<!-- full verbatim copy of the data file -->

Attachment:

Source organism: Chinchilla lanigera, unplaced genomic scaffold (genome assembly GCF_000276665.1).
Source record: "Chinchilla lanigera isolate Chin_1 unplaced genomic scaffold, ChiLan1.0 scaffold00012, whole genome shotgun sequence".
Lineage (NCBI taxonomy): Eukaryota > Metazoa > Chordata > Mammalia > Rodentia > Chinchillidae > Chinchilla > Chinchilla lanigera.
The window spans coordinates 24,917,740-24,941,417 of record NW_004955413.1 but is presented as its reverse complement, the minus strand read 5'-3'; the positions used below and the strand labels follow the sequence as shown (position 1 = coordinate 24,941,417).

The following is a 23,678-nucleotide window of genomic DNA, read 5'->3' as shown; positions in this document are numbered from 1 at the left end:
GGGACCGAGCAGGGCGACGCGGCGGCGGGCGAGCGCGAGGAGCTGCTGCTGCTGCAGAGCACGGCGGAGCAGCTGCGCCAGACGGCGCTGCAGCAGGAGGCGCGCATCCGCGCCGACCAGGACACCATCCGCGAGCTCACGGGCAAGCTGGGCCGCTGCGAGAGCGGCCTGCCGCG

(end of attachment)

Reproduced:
Source organism: Chinchilla lanigera, unplaced genomic scaffold (genome assembly GCF_000276665.1).
Source record: "Chinchilla lanigera isolate Chin_1 unplaced genomic scaffold, ChiLan1.0 scaffold00012, whole genome shotgun sequence".
Lineage (NCBI taxonomy): Eukaryota > Metazoa > Chordata > Mammalia > Rodentia > Chinchillidae > Chinchilla > Chinchilla lanigera.
The window spans coordinates 24,917,740-24,941,417 of record NW_004955413.1 but is presented as its reverse complement, the minus strand read 5'-3'; the positions used below and the strand labels follow the sequence as shown (position 1 = coordinate 24,941,417).

The following is a 23,678-nucleotide window of genomic DNA, read 5'->3' as shown; positions in this document are numbered from 1 at the left end:
GGGACCGAGCAGGGCGACGCGGCGGCGGGCGAGCGCGAGGAGCTGCTGCTGCTGCAGAGCACGGCGGAGCAGCTGCGCCAGACGGCGCTGCAGCAGGAGGCGCGCATCCGCGCCGACCAGGACACCATCCGCGAGCTCACGGGCAAGCTGGGCCGCTGCGAGAGCGGCCTGCCGCG